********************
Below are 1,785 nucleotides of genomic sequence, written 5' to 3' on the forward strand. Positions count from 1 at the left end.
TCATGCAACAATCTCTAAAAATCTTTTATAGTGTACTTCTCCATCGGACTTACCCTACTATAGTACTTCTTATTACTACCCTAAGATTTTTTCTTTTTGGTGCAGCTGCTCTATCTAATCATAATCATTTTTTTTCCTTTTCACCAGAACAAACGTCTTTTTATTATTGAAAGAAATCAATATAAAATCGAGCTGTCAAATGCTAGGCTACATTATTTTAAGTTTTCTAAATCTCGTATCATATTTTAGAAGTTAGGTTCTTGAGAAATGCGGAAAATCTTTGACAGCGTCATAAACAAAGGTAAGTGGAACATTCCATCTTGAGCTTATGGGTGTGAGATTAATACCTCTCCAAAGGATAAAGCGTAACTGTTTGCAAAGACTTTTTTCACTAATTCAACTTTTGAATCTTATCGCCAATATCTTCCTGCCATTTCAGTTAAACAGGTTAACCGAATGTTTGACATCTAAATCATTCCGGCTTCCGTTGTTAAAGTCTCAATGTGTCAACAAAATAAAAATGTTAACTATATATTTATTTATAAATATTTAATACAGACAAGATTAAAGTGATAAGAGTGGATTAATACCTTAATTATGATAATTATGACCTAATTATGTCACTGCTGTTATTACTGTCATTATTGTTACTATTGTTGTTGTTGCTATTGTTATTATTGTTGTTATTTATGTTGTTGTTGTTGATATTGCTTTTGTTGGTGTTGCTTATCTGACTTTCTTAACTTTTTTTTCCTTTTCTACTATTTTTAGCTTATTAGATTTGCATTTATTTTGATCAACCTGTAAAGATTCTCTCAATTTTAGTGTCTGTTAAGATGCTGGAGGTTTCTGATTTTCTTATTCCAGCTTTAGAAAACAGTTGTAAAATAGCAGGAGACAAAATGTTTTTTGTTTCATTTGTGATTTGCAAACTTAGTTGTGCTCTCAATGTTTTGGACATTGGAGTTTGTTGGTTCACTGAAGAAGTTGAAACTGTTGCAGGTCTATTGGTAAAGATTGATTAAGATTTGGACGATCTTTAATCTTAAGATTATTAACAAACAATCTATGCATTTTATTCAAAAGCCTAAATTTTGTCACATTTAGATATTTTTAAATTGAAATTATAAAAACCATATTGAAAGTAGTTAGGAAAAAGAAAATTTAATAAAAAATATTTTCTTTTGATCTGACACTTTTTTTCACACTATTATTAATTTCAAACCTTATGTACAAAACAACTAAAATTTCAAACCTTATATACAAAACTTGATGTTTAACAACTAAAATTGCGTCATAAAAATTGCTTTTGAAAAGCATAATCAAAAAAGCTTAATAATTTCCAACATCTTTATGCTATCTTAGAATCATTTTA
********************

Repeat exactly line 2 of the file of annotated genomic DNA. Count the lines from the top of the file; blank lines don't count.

TCATGCAACAATCTCTAAAAATCTTTTATAGTGTACTTCTCCATCGGACTTACCCTACTATAGTACTTCTTATTACTACCCTAAGATTTTTTCTTTTTGGTGCAGCTGCTCTATCTAATCATAATCATTTTTTTTCCTTTTCACCAGAACAAACGTCTTTTTATTATTGAAAGAAATCAATATAAAATCGAGCTGTCAAATGCTAGGCTACATTATTTTAAGTTTTCTAAATCTCGTATCATATTTTAGAAGTTAGGTTCTTGAGAAATGCGGAAAATCTTTGACAGCGTCATAAACAAAGGTAAGTGGAACATTCCATCTTGAGCTTATGGGTGTGAGATTAATACCTCTCCAAAGGATAAAGCGTAACTGTTTGCAAAGACTTTTTTCACTAATTCAACTTTTGAATCTTATCGCCAATATCTTCCTGCCATTTCAGTTAAACAGGTTAACCGAATGTTTGACATCTAAATCATTCCGGCTTCCGTTGTTAAAGTCTCAATGTGTCAACAAAATAAAAATGTTAACTATATATTTATTTATAAATATTTAATACAGACAAGATTAAAGTGATAAGAGTGGATTAATACCTTAATTATGATAATTATGACCTAATTATGTCACTGCTGTTATTACTGTCATTATTGTTACTATTGTTGTTGTTGCTATTGTTATTATTGTTGTTATTTATGTTGTTGTTGTTGATATTGCTTTTGTTGGTGTTGCTTATCTGACTTTCTTAACTTTTTTTTCCTTTTCTACTATTTTTAGCTTATTAGATTTGCATTTATTTTGATCAACCTGTAAAGATTCTCTCAATTTTAGTGTCTGTTAAGATGCTGGAGGTTTCTGATTTTCTTATTCCAGCTTTAGAAAACAGTTGTAAAATAGCAGGAGACAAAATGTTTTTTGTTTCATTTGTGATTTGCAAACTTAGTTGTGCTCTCAATGTTTTGGACATTGGAGTTTGTTGGTTCACTGAAGAAGTTGAAACTGTTGCAGGTCTATTGGTAAAGATTGATTAAGATTTGGACGATCTTTAATCTTAAGATTATTAACAAACAATCTATGCATTTTATTCAAAAGCCTAAATTTTGTCACATTTAGATATTTTTAAATTGAAATTATAAAAACCATATTGAAAGTAGTTAGGAAAAAGAAAATTTAATAAAAAATATTTTCTTTTGATCTGACACTTTTTTTCACACTATTATTAATTTCAAACCTTATGTACAAAACAACTAAAATTTCAAACCTTATATACAAAACTTGATGTTTAACAACTAAAATTGCGTCATAAAAATTGCTTTTGAAAAGCATAATCAAAAAAGCTTAATAATTTCCAACATCTTTATGCTATCTTAGAATCATTTTA